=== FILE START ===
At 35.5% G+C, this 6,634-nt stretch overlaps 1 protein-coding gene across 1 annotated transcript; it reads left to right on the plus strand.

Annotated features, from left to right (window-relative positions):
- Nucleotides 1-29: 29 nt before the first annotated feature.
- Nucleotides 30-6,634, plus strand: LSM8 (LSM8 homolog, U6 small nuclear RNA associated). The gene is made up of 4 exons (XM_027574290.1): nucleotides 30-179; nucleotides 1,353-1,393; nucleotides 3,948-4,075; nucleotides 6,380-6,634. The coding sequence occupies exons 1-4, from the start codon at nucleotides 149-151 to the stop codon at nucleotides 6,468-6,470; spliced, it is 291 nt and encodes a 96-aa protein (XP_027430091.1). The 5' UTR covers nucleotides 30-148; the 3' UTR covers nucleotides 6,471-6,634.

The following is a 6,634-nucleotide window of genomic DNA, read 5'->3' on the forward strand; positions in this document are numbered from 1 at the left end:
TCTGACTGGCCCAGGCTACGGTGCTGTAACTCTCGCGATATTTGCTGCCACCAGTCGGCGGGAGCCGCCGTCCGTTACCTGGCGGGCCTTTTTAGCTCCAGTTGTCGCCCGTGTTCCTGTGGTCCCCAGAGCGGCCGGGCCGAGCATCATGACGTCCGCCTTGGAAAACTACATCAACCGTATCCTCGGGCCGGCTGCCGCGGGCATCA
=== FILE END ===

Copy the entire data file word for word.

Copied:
At 35.5% G+C, this 6,634-nt stretch overlaps 1 protein-coding gene across 1 annotated transcript; it reads left to right on the plus strand.

Annotated features, from left to right (window-relative positions):
- Nucleotides 1-29: 29 nt before the first annotated feature.
- Nucleotides 30-6,634, plus strand: LSM8 (LSM8 homolog, U6 small nuclear RNA associated). The gene is made up of 4 exons (XM_027574290.1): nucleotides 30-179; nucleotides 1,353-1,393; nucleotides 3,948-4,075; nucleotides 6,380-6,634. The coding sequence occupies exons 1-4, from the start codon at nucleotides 149-151 to the stop codon at nucleotides 6,468-6,470; spliced, it is 291 nt and encodes a 96-aa protein (XP_027430091.1). The 5' UTR covers nucleotides 30-148; the 3' UTR covers nucleotides 6,471-6,634.

The following is a 6,634-nucleotide window of genomic DNA, read 5'->3' on the forward strand; positions in this document are numbered from 1 at the left end:
TCTGACTGGCCCAGGCTACGGTGCTGTAACTCTCGCGATATTTGCTGCCACCAGTCGGCGGGAGCCGCCGTCCGTTACCTGGCGGGCCTTTTTAGCTCCAGTTGTCGCCCGTGTTCCTGTGGTCCCCAGAGCGGCCGGGCCGAGCATCATGACGTCCGCCTTGGAAAACTACATCAACCGTATCCTCGGGCCGGCTGCCGCGGGCATCA